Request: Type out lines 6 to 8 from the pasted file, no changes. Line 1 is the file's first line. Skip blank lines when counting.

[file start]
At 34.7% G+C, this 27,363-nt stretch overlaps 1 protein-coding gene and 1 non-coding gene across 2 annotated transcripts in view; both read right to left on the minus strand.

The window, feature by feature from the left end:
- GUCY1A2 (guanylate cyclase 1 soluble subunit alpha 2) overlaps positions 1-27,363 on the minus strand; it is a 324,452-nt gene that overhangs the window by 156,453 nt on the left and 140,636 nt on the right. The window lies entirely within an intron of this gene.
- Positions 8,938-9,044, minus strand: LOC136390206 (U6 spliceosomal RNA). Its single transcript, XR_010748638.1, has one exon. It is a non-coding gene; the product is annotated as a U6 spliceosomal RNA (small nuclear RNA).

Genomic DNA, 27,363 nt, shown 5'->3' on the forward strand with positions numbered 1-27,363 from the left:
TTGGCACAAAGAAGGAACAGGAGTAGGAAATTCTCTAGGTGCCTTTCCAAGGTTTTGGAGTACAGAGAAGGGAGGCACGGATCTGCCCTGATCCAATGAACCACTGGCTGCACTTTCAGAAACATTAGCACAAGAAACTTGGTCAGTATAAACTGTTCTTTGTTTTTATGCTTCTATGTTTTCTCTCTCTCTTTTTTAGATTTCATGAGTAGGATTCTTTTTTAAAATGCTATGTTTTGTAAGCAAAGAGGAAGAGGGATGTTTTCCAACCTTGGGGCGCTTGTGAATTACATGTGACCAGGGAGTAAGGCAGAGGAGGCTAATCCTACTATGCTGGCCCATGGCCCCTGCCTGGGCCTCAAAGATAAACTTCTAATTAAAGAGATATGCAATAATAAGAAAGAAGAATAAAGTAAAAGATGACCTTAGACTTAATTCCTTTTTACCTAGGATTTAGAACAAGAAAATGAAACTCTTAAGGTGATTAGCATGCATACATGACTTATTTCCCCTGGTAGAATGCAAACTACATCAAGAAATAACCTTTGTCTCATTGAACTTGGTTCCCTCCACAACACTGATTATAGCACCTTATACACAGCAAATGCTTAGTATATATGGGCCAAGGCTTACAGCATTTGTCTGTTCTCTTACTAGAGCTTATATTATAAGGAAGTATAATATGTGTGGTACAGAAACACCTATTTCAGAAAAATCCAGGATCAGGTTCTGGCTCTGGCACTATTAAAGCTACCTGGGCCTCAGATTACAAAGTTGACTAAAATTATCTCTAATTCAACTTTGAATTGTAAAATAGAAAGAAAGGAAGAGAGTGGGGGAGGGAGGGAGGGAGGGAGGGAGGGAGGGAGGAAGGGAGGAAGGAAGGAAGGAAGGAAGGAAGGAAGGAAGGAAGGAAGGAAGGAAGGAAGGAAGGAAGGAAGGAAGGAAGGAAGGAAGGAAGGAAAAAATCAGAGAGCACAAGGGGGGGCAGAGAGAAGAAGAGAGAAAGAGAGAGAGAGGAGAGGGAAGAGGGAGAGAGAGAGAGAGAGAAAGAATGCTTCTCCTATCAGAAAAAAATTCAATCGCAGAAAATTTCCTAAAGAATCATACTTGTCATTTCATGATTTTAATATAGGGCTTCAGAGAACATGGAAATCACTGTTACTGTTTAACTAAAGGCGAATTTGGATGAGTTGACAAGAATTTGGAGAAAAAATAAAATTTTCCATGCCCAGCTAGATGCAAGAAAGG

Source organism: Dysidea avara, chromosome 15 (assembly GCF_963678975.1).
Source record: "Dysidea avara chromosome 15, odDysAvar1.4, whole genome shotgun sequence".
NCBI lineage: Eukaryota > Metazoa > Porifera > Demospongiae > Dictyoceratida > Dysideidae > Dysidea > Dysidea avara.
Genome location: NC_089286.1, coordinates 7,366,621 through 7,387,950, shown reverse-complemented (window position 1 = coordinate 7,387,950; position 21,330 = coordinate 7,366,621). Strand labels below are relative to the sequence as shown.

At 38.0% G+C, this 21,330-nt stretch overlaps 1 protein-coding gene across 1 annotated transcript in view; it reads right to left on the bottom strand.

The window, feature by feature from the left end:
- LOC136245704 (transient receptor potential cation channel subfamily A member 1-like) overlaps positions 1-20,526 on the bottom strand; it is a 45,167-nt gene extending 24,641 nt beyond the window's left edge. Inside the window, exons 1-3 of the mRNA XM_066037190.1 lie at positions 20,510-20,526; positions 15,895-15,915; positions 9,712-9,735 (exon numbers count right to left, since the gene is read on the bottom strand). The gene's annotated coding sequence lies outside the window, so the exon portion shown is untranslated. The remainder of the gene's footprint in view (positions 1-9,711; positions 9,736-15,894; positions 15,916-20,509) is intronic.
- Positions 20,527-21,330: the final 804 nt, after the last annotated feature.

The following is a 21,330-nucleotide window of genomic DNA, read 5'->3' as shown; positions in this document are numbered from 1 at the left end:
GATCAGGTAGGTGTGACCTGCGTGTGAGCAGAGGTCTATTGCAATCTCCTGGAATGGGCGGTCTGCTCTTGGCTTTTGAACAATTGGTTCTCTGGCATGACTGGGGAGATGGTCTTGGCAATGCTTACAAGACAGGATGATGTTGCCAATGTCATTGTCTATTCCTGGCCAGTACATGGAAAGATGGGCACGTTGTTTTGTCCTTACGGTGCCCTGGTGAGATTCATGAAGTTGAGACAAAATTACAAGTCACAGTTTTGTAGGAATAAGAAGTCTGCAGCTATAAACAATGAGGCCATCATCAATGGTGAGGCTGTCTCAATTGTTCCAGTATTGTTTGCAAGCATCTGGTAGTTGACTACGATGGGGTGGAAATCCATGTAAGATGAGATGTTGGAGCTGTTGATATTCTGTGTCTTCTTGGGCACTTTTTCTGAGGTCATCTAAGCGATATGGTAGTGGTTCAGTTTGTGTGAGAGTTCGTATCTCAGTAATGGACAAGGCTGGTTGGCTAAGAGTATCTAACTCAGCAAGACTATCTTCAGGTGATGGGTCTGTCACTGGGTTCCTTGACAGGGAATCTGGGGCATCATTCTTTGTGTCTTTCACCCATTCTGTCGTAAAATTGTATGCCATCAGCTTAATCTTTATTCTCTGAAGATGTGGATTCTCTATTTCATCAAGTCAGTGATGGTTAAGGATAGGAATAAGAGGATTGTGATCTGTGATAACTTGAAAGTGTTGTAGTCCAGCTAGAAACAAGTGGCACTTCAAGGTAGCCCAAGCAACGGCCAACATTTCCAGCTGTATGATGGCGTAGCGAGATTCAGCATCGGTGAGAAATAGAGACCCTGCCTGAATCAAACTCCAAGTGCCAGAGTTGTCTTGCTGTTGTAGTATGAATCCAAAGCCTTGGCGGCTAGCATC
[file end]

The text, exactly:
TTGGCACAAAGAAGGAACAGGAGTAGGAAATTCTCTAGGTGCCTTTCCAAGGTTTTGGAGTACAGAGAAGGGAGGCACGGATCTGCCCTGATCCAATGAACCACTGGCTGCACTTTCAGAAACATTAGCACAAGAAACTTGGTCAGTATAAACTGTTCTTTGTTTTTATGCTTCTATGTTTTCTCTCTCTCTTTTTTAGATTTCATGAGTAGGATTCTTTTTTAAAATGCTATGTTTTGTAAGCAAAGAGGAAGAGGGATGTTTTCCAACCTTGGGGCGCTTGTGAATTACATGTGACCAGGGAGTAAGGCAGAGGAGGCTAATCCTACTATGCTGGCCCATGGCCCCTGCCTGGGCCTCAAAGATAAACTTCTAATTAAAGAGATATGCAATAATAAGAAAGAAGAATAAAGTAAAAGATGACCTTAGACTTAATTCCTTTTTACCTAGGATTTAGAACAAGAAAATGAAACTCTTAAGGTGATTAGCATGCATACATGACTTATTTCCCCTGGTAGAATGCAAACTACATCAAGAAATAACCTTTGTCTCATTGAACTTGGTTCCCTCCACAACACTGATTATAGCACCTTATACACAGCAAATGCTTAGTATATATGGGCCAAGGCTTACAGCATTTGTCTGTTCTCTTACTAGAGCTTATATTATAAGGAAGTATAATATGTGTGGTACAGAAACACCTATTTCAGAAAAATCCAGGATCAGGTTCTGGCTCTGGCACTATTAAAGCTACCTGGGCCTCAGATTACAAAGTTGACTAAAATTATCTCTAATTCAACTTTGAATTGTAAAATAGAAAGAAAGGAAGAGAGTGGGGGAGGGAGGGAGGGAGGGAGGGAGGGAGGGAGGAAGGGAGGAAGGAAGGAAGGAAGGAAGGAAGGAAGGAAGGAAGGAAGGAAGGAAGGAAGGAAGGAAGGAAGGAAGGAAGGAAGGAAGGAAGGAAAAAATCAGAGAGCACAAGGGGGGGCAGAGAGAAGAAGAGAGAAAGAGAGAGAGAGGAGAGGGAAGAGGGAGAGAGAGAGAGAGAGAAAGAATGCTTCTCCTATCAGAAAAAAATTCAATCGCAGAAAATTTCCTAAAGAATCATACTTGTCATTTCATGATTTTAATATAGGGCTTCAGAGAACATGGAAATCACTGTTACTGTTTAACTAAAGGCGAATTTGGATGAGTTGACAAGAATTTGGAGAAAAAATAAAATTTTCCATGCCCAGCTAGATGCAAGAAAGG

Source organism: Dysidea avara, chromosome 15 (assembly GCF_963678975.1).
Source record: "Dysidea avara chromosome 15, odDysAvar1.4, whole genome shotgun sequence".